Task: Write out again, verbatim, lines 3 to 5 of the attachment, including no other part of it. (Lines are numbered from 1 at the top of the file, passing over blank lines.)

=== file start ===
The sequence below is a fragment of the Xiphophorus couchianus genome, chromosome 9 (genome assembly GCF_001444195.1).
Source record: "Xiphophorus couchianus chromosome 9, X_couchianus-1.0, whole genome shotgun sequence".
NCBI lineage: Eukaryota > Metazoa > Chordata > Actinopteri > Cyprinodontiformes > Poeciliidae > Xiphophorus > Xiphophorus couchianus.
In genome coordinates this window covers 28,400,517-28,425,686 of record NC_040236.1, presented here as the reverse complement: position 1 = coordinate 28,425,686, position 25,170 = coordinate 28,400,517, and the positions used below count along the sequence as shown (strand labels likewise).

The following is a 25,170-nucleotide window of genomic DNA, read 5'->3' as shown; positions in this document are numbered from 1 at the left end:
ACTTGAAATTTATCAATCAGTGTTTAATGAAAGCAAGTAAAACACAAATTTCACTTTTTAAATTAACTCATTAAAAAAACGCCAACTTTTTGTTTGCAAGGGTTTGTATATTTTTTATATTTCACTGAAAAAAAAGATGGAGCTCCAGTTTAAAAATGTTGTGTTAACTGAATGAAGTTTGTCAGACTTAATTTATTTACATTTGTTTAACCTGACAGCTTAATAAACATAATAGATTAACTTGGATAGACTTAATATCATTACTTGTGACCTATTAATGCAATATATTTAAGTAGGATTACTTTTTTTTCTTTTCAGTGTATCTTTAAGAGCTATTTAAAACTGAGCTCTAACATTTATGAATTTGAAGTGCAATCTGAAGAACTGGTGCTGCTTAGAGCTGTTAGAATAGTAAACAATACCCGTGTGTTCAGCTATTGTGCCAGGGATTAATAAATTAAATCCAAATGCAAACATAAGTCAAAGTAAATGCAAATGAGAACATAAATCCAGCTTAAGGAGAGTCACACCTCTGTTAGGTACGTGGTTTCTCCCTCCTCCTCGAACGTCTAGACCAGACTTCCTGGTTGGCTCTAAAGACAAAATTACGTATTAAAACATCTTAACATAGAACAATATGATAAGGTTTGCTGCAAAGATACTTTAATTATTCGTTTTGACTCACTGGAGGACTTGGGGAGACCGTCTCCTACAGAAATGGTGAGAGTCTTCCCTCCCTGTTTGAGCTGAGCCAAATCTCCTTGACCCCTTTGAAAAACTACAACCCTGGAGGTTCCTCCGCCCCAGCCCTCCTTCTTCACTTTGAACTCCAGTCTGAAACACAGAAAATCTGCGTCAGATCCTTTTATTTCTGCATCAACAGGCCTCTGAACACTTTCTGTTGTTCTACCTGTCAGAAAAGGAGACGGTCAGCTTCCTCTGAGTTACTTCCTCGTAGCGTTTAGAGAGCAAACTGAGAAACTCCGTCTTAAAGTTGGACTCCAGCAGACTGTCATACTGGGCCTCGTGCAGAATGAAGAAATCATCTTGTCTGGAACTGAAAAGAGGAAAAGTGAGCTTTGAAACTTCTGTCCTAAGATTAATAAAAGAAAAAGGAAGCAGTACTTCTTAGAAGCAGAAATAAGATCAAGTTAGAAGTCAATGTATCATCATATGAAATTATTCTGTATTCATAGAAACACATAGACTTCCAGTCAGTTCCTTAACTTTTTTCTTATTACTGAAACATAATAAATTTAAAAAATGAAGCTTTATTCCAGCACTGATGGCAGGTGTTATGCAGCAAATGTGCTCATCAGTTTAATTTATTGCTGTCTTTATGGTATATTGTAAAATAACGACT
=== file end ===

NCBI lineage: Eukaryota > Metazoa > Chordata > Actinopteri > Cyprinodontiformes > Poeciliidae > Xiphophorus > Xiphophorus couchianus.
In genome coordinates this window covers 28,400,517-28,425,686 of record NC_040236.1, presented here as the reverse complement: position 1 = coordinate 28,425,686, position 25,170 = coordinate 28,400,517, and the positions used below count along the sequence as shown (strand labels likewise).

The following is a 25,170-nucleotide window of genomic DNA, read 5'->3' as shown; positions in this document are numbered from 1 at the left end: